DuPont Pioneer’s next generation of waxy corn shows the green side of CRISPR-Cas9

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CRISPR-Cas9 is making its way into the agricultural sector. Agricultural heavyweight DuPont Pioneer is clearly taking the lead in bringing the technology into plant breeding: about a year ago, the company announced that it would develop a new and improved waxy corn variety with CRISPR-Cas9. Is CRISPR the technology that will make genetic engineering for crops available globally?

Every now and then, a new technology shakes up the agricultural sector and changes the way new plant varieties are developed. All of these innovative methods, from marker- assisted breeding to the creation of hybrids to biotechnology and GMOs, have brought something new to the table in plant breeding. Now, after already making waves in the medical arena, the gene-editing technology CRISPR-Cas9 seems to be next in line to rejuvenate the breeding industry.

The efficiency catalyst

DuPont Pioneer, one of the world’s largest producers of seeds, is an early adopter of the technology for use in plants. We asked Neal Gutterson, Vice President of R&D at the company, about the state of CRISPR gene editing in plants.

“Without a doubt, this is another important tool for plant breeding,” comments Gutterson. “Rather than replacing conventional breeding techniques or biotechnology, it’s an important, new, distinct method for improving crops.

One of the key issues here is that we are editing genomes, not adding genetic material from other species. We work within the corn genome, for instance, only with corn genes and how they normally behave and perform. With CRISPR, we can make minor edits and deletions, all operating within the corn gene pool. By using CRISPR, we can bring our products to the market much more efficiently. We deliver the same outcomes as we do when using conventional or mutational breeding, but CRISPR makes the process so much faster and more targeted.”

Efficiency really is a huge advantage in the field of plant breeding. The traditional method of inserting a certain trait into a certain variety is very time consuming and requires a whole series of backcrosses. With waxy corn, for instance, making a deletion of the target gene in an elite variety is a tedious process. All of that can be reduced to a single step, thanks to CRISPR. The gain in efficiency becomes exponential when you consider multiple modified alleles!

Will they/won’t they?

Whether or not CRISPR technology will become a blockbuster success will depend a great deal on the position of the government. In general, there are two possible scenarios: either plant varieties developed with CRISPR will be tightly regulated and land in a GMO-like situation (from a regulatory standpoint), or they will be treated the same way as varieties developed with traditional breeding methods and will remain unregulated. Gutterson elaborates:

“We received notification from the US government that they would not regulate waxy corn, our first CRISPR-enabled product, so we now know how the stage is set in the US, and we can move forward with a clear framework in mind. In other places, this framework is still under discussion. Right now, governments around the world are asking themselves how they will treat products that come out of gene editing. However, given how long it will take before the first products reach the market, there’s plenty of time for regulators to understand the technology and make decisions.”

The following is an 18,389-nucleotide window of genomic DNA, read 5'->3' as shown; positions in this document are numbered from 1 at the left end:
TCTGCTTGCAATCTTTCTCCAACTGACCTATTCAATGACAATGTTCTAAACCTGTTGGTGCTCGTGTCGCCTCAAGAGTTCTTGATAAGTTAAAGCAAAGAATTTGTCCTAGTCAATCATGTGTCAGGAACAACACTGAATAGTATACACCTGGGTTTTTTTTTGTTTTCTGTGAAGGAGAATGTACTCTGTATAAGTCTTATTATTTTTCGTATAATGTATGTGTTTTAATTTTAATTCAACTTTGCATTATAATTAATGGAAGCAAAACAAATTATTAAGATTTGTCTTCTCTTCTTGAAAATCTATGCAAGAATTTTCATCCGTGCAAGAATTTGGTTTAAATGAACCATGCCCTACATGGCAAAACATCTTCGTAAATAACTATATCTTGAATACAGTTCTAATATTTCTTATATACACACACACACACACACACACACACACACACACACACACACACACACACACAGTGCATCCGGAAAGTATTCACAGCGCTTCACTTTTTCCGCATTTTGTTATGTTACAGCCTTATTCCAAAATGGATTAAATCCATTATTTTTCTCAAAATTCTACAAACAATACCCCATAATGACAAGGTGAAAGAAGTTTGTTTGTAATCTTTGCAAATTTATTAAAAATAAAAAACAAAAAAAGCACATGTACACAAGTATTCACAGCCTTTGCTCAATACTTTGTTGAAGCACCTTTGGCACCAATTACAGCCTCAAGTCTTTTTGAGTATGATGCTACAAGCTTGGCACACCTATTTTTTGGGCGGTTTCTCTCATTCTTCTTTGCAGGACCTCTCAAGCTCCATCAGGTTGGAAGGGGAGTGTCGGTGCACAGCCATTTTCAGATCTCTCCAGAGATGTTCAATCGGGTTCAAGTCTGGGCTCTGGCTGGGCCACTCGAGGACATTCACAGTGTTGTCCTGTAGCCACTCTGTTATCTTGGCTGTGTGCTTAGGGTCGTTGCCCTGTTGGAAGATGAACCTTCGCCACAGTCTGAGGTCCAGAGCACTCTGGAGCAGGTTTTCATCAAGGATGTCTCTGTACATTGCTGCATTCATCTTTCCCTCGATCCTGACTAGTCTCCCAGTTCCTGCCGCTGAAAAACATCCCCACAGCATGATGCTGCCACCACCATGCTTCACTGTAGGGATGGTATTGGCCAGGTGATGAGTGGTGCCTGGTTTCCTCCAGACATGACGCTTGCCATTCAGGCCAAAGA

Regulation took its toll on the widespread application of GMOs, but since CRISPR has a very different story, the future of the technology looks bright.

“If the products developed with CRISPR are treated like the products of regular breeding, the opportunities will be broader,” explains Gutterson. “In this scenario, you might think of CRISPR technology as being inherently more democratic. More people around the world will be able to use this technology, if the cost of regulation is less of a concern. This broad applicability wasn’t really possible with GMOs, due to a number of issues, including the regulatory costs. If those issues aren’t relevant for CRISPR, I think we’ll see a much wider adoption of this tech in a broader set of crops than we saw for GMOs.”

Waxy corn: first in the CRISPR line

Last year, DuPont Pioneer announced its first product that would be developed with CRISPR technology: a new and improved waxy corn variety. Waxy corn has been around since the early twentieth century. While normal corn kernels contain 75% amylopectin and 25% amylose, a deletion in the waxy gene results in waxy corn kernels that contain over 97% amylopectin, essentially eliminating amylose from the kernel.

As Gutterson notes, “The starch isolated from waxy corn kernels has some unique applications in food and industry. It’s a modest market but an ideal one for introducing a new variety. The genetics are very straightforward, and the supply chain isn’t affected in any way. We can present our customers with an improved product—one that they’re familiar and comfortable with. That’s a nice starting point for an innovative technology; it lets us see how customers, regulators, and the public treat this kind of innovation.”

Just as it did in medicine, CRISPR is taking off in the agricultural sector at a dazzling speed. Of course, a ton of work needs to be done before anything can be commercialized. DuPont Pioneer’s VP names the end of the decade as a realistic goal.

“It’s still early days for CRISPR applications, but we’re moving pretty quickly,” comments Gutterson. “In the last year or two, we’ve begun to move from the establishment of the core technology to its practical application. We aim to launch the first CRISPR-enabled product around 2020.”